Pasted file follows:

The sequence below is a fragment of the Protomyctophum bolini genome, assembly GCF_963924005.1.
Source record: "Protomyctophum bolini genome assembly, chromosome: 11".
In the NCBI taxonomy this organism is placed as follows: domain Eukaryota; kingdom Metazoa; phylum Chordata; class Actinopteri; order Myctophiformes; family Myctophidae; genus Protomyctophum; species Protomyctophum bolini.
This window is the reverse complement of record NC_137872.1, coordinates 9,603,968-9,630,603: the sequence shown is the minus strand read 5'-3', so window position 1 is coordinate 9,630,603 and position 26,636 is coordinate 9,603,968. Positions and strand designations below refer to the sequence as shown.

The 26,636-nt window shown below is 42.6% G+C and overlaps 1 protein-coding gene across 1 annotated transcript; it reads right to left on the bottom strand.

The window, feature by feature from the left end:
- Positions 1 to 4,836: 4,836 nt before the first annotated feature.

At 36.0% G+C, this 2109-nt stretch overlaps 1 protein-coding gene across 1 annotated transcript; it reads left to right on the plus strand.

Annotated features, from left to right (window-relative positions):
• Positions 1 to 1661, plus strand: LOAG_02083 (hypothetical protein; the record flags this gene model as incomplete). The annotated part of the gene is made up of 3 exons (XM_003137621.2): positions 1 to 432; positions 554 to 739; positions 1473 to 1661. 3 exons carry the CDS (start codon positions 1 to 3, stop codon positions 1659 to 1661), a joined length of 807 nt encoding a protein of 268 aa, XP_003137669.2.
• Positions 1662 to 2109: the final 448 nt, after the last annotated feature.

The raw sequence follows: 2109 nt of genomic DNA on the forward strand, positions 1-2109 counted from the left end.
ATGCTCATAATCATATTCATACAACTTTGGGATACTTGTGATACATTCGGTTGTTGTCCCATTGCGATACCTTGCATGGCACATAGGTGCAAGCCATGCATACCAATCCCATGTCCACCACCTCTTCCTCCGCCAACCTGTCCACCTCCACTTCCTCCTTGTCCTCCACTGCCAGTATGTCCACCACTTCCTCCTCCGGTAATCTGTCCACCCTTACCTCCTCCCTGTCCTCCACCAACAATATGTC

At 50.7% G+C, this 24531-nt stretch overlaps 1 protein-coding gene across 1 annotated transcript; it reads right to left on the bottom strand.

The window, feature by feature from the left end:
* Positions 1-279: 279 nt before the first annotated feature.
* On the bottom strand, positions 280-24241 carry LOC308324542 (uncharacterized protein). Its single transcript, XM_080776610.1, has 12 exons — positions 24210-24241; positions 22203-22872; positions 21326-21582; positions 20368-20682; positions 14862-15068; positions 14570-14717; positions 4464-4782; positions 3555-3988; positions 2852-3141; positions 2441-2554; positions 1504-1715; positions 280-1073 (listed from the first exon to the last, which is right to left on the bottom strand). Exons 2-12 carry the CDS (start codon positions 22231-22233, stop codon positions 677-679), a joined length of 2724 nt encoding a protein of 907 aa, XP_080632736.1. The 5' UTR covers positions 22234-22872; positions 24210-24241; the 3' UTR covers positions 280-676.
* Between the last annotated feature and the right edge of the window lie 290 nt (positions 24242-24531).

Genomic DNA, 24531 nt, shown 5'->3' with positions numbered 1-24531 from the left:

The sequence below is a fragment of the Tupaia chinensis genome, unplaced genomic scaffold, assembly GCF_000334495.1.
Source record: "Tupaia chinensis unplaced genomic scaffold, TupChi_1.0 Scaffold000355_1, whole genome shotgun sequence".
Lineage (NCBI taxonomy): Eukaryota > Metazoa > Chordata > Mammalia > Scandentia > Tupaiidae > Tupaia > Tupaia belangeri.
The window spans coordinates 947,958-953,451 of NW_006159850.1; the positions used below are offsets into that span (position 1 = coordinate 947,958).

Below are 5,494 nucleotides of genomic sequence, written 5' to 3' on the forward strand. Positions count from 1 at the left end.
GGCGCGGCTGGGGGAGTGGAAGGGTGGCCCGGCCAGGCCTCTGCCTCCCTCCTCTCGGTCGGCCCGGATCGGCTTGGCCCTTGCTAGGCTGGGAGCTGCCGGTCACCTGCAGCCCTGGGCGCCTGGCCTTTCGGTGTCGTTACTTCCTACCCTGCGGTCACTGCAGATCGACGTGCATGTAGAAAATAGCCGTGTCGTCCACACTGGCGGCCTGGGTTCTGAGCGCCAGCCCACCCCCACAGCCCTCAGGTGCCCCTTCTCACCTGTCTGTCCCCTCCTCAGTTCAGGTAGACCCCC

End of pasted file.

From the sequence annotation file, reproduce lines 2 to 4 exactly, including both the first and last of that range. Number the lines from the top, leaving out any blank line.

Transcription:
Source record: "Protomyctophum bolini genome assembly, chromosome: 11".
In the NCBI taxonomy this organism is placed as follows: domain Eukaryota; kingdom Metazoa; phylum Chordata; class Actinopteri; order Myctophiformes; family Myctophidae; genus Protomyctophum; species Protomyctophum bolini.
This window is the reverse complement of record NC_137872.1, coordinates 9,603,968-9,630,603: the sequence shown is the minus strand read 5'-3', so window position 1 is coordinate 9,630,603 and position 26,636 is coordinate 9,603,968. Positions and strand designations below refer to the sequence as shown.